In what must be a first for Copyright Law in India, film producers across the country have announced a one day strike, on the 6th of January, 2011, during which they shall carry out protest marches in New Delhi against the proposed amendments, to the Copyright Act, 1957, which not only promise greater royalties to composers and lyricists but also bar assignments of copyrights to producers. In addition to the strike, the Film Federation of India, the mother body of all film associations, has banned its members from working with noted lyricist Javed Akhtar.
Javed Akhtar, one of the most sought after lyricists in Bollywood, is widely credited as the one man lobby pushing for the amendments, to the Copyright Act, which aim at correcting some rather inequitable historical anomalies. An interview with Mr. Akhtar is available here on the CNN-IBN website as also the DNA website. An editorial from the Indian Express supporting the amendments is also available here. Image from here.
There are already rumblings on constitutionality of the proposed amendments especially the bar on assignments. Lawyers for the producers claim that the amendments violate the freedom to contract under Article 19(1)(g) of the Constitution. Apart from the fundamental right arguments there is also the Article 300A, property right argument which requires Parliamentary legislation to conform to a reasonable standard while regulating property rights. However this is a constitutional right and not a fundamental right. Nevertheless the State will have to establish an overwhelming reason to justify a complete bar on assignments of copyright. It is one thing to regulate royalties but it is a completely different game when barring assignments of any sort. To draw a crude analogy to tangible property, it is reasonable for Parliament to regulate rents payable by a tenant for the use of a house but it is a completely different proposition for Parliament to state that the owner of the house cannot sell it.
Presuming that these amendments get through we still have to ask ourselves how they will play out in reality. It is all well to have statutes prescribing strong rights for lyricists and composers but will these same people be able to enforce their rights before the Copyright Board or the District Courts? If India’s experience with social justice legislations, such as minimum wage legislations, is anything to go by it is but obvious that well-meaning legislations such as the one under discussion need to be complemented by a strong collective bargaining power. Unfortunately the entertainment sector in India seems to lack a tradition of collective bargaining. Contrast this with the strong unions in the U.S. and Europe. For example the famous ‘Writers Strike’ in 2007-2008 carried on for more than 4 months by the Writers Guild which consists of script writers etc. for Hollywood. The strike caused major losses and drove the industry to a stand-still but at the end of it the Writers Guild did manage to win substantial benefits for its members. Even in countries like France and Germany, the key to justice, has been the strong collective bargaining tradition by artists and performers who provide their members the means to negotiate equitable contracts.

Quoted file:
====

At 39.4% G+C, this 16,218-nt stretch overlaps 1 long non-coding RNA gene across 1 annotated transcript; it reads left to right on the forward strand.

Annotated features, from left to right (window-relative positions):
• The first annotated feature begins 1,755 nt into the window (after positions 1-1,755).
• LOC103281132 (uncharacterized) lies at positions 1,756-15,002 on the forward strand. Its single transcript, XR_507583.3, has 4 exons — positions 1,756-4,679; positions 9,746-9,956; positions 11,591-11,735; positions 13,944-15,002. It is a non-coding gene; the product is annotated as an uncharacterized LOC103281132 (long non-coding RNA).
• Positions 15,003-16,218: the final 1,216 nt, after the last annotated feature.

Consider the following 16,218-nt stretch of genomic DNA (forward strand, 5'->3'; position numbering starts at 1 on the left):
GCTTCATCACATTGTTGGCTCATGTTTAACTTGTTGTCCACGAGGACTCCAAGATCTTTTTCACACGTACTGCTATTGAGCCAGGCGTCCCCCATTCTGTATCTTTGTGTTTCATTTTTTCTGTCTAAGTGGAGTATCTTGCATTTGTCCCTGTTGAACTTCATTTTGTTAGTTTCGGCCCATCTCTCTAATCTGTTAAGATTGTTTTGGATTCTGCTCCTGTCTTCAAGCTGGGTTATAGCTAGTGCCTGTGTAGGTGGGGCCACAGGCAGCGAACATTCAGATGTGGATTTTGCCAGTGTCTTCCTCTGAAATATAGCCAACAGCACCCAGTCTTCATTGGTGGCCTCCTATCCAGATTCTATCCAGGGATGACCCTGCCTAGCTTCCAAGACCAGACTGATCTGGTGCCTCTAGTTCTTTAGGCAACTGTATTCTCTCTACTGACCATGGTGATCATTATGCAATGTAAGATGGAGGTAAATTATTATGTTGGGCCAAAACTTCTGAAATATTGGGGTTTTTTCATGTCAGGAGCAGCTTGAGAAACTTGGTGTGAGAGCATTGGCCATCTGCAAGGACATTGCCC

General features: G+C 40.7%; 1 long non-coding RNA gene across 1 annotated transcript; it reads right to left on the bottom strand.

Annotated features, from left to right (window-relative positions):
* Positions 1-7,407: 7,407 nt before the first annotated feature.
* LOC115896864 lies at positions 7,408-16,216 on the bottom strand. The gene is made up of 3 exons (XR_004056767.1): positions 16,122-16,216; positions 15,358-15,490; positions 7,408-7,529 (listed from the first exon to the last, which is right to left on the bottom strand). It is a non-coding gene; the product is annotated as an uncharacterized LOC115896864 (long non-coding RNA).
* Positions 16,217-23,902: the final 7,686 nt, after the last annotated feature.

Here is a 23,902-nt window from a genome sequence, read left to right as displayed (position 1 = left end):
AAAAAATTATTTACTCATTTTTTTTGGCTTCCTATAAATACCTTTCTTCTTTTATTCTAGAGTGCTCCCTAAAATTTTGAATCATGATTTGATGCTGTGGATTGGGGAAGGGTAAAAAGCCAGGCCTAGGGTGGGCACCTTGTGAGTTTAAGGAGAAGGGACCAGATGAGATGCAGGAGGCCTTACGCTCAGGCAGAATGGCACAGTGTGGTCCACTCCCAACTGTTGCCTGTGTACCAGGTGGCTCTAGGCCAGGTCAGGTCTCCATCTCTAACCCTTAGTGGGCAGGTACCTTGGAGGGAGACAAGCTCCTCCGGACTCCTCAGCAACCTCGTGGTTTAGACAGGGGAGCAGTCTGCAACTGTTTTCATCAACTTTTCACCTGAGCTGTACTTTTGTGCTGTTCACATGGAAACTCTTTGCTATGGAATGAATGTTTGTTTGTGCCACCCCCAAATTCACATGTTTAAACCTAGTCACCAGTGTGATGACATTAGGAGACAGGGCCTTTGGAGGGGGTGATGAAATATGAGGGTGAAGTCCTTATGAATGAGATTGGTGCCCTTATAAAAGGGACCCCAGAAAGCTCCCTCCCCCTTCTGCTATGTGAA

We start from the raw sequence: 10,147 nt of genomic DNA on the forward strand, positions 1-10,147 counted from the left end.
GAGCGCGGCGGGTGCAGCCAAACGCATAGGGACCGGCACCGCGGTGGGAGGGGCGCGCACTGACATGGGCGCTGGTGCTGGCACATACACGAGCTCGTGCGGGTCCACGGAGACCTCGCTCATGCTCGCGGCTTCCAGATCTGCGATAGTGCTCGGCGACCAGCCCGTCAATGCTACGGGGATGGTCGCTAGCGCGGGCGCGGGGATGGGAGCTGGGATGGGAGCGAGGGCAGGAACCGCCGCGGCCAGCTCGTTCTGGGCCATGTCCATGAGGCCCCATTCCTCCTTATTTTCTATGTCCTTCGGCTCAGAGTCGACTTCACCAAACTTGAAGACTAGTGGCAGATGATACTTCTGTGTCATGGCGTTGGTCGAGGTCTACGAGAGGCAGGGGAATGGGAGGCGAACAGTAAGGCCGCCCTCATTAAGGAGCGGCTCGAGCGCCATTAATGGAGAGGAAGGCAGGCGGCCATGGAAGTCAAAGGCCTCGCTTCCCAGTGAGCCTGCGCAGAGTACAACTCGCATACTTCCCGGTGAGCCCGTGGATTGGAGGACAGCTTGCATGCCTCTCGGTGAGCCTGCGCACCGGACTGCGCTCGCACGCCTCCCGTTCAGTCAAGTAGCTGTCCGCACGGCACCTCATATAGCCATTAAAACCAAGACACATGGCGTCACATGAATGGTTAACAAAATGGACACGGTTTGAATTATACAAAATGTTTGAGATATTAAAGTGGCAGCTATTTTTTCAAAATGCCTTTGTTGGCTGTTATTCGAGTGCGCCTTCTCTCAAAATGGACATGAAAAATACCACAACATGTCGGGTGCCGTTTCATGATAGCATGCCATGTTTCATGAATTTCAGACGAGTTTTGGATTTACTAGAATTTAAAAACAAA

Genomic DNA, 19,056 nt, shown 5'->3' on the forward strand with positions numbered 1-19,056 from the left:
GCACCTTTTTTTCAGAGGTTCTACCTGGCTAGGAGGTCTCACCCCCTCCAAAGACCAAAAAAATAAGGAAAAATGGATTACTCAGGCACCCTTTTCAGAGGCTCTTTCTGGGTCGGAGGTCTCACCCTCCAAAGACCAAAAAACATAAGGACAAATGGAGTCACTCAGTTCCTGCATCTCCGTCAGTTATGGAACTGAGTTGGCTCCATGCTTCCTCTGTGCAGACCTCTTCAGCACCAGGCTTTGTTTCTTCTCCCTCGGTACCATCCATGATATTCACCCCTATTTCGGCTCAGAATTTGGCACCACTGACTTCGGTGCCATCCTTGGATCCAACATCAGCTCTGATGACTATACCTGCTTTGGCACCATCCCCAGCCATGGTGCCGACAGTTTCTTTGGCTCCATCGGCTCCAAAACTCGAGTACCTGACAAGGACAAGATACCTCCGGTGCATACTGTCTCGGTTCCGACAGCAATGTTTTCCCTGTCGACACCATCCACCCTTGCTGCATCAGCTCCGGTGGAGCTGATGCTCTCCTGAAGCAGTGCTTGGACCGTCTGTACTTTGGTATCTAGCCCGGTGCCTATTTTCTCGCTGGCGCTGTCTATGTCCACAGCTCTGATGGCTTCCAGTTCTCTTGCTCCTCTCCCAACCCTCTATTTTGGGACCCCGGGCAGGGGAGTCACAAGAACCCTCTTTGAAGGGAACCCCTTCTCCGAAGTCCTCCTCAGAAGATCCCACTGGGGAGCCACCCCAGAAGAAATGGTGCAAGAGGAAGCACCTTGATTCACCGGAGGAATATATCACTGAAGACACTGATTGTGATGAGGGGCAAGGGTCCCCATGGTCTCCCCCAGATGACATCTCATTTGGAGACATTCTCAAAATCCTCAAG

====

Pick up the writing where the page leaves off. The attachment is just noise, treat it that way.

The lyricists and composers in India will therefore need to organize themselves to protect themselves. Javed Akhtar may have pulled of a miracle by getting the present amendments through but let’s face it, there is only so much one man can do.